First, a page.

He took a deep breath and continued. “I was worried about him and suggested we come up here to my cabin. I thought the fresh air, exercise, and some fishing would do him good. Help snap him out of his funk, you know. We’d been here about three days and he seemed to be improving. He wasn’t as glum as he’d been and his appetite was getting better. He wanted to have a fish-fry, complete with coleslaw and hush puppies. His ‘can do’ attitude was coming back and I thought he’d turned a corner and was ready to take on the challenges again”
“Thursday morning we decided to go fishing at a trout stream that empties into the lake. We didn’t catch anything and after a couple of hours, he said he was going to try a stream about a half mile away. I thought that was a good idea and said I was going to try a different stream, kind of in the opposite direction. We joked that if we couldn’t catch the fish, at least we’d have them surrounded. We agreed we’d meet back at the cabin around lunchtime.”
“Well, my luck changed at my new fishing spot. I’d caught my limit by 11 o’clock and started back to the cabin. As I was getting nearer the cabin, I started to sense that there was trouble ahead. Something just felt wrong and I ran the rest of the way back. When I opened the door, I saw him. It was the most horrible thing I’ve ever seen. He was sitting at the table with white foam coming out of his mouth. His face was hideously contorted, like he was in incredible pain.”
He buried his face in his hands. “That sight will haunt me forever. I’d got there not five minutes after he did and there he was – dead. Why couldn’t I have been just a few minutes earlier?”
“What else did you notice?” I asked him.
“There was a bottle of Irish whiskey on the table and a glass. Both the glass and the bottle smelled of bitter almonds and I’d seen on TV that cyanide smells like that. It made me think that it was cyanide that he took. I thought he was getting better, that he was on his way back to being his old self again. Turns out I was wrong. He’d killed himself after all!”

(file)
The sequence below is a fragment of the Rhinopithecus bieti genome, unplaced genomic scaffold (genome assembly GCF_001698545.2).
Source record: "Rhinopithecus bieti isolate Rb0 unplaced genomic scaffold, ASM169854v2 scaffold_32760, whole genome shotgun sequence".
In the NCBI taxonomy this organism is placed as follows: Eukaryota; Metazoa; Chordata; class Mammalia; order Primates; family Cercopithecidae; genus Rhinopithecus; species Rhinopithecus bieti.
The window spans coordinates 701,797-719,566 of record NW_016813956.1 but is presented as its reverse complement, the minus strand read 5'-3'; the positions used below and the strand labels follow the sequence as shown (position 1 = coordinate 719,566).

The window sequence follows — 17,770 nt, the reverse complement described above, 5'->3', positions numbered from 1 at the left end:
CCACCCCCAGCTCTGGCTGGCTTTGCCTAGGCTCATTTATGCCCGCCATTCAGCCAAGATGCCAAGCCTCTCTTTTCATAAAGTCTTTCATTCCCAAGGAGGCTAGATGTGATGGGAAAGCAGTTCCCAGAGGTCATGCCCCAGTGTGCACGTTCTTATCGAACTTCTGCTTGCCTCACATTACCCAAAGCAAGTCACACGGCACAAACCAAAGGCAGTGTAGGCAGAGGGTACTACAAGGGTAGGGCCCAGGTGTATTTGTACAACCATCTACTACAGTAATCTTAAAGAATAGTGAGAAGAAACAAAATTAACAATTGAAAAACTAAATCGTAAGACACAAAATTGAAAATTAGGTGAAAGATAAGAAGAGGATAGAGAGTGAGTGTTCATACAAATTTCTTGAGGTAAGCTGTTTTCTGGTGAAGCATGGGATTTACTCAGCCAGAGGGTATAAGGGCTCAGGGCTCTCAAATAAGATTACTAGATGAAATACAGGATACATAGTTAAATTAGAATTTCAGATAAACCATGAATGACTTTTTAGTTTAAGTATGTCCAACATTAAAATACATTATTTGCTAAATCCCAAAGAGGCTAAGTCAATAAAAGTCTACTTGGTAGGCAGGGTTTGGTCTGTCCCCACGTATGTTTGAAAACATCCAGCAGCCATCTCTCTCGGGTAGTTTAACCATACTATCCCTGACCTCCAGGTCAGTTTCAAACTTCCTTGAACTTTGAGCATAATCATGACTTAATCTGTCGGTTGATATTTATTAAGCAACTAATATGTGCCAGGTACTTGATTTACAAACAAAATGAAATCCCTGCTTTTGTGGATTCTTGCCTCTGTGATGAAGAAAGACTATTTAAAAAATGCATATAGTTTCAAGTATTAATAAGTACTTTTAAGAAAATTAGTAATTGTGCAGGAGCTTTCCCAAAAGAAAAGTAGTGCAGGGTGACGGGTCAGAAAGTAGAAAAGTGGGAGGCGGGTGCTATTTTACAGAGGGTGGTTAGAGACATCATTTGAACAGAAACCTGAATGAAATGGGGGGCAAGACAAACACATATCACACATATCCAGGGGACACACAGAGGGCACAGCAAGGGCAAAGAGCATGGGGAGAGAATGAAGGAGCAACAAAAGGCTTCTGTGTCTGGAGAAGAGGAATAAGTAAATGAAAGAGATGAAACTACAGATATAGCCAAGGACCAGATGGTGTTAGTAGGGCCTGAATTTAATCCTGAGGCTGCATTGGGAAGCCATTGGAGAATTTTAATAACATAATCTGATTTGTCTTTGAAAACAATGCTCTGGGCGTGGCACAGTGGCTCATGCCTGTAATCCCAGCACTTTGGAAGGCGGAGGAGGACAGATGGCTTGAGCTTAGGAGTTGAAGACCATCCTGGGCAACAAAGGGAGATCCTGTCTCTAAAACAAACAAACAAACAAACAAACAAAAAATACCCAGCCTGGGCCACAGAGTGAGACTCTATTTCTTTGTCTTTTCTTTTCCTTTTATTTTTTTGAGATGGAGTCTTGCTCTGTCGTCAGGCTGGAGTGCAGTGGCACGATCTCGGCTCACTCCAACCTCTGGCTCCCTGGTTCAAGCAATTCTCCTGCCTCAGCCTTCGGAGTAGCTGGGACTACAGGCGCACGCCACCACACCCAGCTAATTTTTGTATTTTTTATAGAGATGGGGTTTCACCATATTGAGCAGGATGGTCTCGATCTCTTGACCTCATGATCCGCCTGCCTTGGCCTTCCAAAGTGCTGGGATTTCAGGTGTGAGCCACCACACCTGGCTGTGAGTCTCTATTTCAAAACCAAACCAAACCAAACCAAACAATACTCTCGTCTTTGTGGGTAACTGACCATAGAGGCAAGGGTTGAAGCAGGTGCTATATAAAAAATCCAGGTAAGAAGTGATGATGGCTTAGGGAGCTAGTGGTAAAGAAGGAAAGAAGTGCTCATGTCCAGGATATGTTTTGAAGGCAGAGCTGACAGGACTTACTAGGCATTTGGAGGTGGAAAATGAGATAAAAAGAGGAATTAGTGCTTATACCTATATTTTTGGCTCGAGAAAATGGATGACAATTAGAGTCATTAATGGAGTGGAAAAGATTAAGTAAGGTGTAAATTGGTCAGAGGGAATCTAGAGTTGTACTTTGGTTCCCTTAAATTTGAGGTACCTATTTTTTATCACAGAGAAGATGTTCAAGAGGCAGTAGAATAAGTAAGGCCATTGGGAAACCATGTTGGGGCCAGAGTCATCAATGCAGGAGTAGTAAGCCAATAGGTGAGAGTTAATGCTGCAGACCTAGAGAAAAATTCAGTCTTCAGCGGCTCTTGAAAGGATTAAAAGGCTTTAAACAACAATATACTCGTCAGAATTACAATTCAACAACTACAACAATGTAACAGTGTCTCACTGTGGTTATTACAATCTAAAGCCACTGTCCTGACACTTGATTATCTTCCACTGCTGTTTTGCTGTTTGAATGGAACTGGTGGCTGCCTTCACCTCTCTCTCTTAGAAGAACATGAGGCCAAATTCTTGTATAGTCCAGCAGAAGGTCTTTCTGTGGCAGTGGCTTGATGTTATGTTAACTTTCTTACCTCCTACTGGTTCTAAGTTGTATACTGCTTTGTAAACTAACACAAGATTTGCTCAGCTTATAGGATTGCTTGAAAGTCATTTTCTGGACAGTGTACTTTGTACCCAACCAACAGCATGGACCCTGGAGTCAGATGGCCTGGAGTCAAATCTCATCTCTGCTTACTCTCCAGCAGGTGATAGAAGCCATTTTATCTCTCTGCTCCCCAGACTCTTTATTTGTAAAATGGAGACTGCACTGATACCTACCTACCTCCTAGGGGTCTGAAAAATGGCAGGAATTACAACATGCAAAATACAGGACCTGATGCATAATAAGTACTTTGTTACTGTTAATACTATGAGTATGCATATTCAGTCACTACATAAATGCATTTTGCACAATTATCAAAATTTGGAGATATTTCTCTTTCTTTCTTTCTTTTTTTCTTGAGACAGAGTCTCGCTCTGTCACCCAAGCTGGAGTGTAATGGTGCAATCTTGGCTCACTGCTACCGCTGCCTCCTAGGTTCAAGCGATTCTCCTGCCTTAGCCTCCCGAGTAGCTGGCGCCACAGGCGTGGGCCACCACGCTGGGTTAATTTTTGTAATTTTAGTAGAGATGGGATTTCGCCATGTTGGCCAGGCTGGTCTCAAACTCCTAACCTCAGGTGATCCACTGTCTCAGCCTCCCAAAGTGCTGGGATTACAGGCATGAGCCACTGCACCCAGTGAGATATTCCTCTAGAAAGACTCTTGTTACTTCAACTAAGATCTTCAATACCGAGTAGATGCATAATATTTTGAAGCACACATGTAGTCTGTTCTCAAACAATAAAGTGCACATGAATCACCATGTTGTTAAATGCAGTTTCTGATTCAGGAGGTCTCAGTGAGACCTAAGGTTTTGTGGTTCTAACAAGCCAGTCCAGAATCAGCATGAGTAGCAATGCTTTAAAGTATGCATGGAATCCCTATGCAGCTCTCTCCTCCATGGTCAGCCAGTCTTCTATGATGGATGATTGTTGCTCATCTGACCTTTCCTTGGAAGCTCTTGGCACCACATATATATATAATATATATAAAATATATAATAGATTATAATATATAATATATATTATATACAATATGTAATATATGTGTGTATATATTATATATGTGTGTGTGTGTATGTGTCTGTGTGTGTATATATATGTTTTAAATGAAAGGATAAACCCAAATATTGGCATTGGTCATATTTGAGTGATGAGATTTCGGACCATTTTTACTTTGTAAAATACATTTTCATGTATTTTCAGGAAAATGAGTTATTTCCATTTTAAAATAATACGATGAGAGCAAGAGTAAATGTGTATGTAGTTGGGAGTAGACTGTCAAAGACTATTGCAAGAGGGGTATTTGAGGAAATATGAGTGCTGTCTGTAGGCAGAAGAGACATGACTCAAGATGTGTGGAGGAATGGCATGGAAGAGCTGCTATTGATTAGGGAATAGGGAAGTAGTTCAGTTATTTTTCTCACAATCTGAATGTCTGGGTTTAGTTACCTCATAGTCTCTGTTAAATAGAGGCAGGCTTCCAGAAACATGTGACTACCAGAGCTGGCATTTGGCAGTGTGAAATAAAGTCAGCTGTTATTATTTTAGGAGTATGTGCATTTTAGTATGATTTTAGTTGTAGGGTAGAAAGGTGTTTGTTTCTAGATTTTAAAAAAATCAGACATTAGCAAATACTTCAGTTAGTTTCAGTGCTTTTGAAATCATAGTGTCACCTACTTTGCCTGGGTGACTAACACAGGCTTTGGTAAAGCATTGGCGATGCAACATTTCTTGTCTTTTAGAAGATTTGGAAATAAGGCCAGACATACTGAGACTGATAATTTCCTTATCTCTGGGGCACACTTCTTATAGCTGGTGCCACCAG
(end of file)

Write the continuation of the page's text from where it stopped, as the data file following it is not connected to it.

I then asked “Have you had any visitors to the cabin?”
“No, not since we’ve been here” Yeager replied.
“Was Fortin a smoker?”
“How were his drinking habits? Was he a heavy drinker?”
“No. He’d have a couple of glasses of Bushmills at the end of the day, but nothing excessive.”
“What about doors and windows? Were they open or closed?”
“They were all closed. Why?”
“No particular reason. Just being thorough.” I replied.
“Sheriff, let’s take a look around outside. Maybe we can find something out there”.
When we were safely outside and out of Yeager’s earshot, I turned to Sheriff Clement.
“Harvey, I know this is going to be tough for you, especially since Yeager is a friend of yours. You need to detain him as a ‘person of interest’ in the murder of Fred Fortin.”
Sheriff Clement looked aghast! “Why?” he said.
“He’s lying. He said he got back to the cabin not five minutes after Fortin did. There’s no way for him to know when Fortin returned to the cabin. I also doubt that Fortin had talked about suicide with his business partner. If you look into it, I don’t think you’ll find anyone else that Fortin talked about suicide with. Finally, take a look at their partnership agreement. I’ll bet you’ll find that in the event of a partner’s death, the surviving partner becomes the sole owner of the business. I think this is plain, old fashioned murder for profit.”
I returned to Lansing and my day-to-day duties. I spoke with Harvey again about two weeks later. Turns out I was right. The detectives hadn’t found anyone that Fred Fortin had discussed suicide with. They also got a copy of the partnership agreement which did make the surviving partner the sole owner of the business in the event of a partner’s death.